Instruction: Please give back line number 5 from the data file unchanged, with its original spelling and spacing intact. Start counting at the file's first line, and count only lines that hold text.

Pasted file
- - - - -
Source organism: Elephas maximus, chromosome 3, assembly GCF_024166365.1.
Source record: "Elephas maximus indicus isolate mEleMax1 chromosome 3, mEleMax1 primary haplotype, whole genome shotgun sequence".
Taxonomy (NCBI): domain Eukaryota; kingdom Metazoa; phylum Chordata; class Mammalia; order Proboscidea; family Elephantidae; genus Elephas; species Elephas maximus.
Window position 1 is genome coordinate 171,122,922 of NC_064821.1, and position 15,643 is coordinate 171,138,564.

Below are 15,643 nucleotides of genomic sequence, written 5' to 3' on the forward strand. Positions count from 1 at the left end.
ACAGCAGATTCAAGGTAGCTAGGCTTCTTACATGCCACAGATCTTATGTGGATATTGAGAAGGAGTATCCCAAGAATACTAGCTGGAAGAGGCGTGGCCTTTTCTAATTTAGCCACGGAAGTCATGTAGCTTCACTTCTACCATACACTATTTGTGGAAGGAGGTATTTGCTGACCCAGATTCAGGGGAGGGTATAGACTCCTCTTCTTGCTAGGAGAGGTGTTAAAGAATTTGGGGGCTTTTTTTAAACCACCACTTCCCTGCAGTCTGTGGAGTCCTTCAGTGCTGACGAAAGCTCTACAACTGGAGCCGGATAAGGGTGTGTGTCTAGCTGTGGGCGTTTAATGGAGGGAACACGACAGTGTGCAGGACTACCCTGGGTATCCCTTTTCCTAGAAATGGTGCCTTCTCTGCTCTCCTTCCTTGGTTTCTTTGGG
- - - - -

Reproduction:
Below are 15,643 nucleotides of genomic sequence, written 5' to 3' on the forward strand. Positions count from 1 at the left end.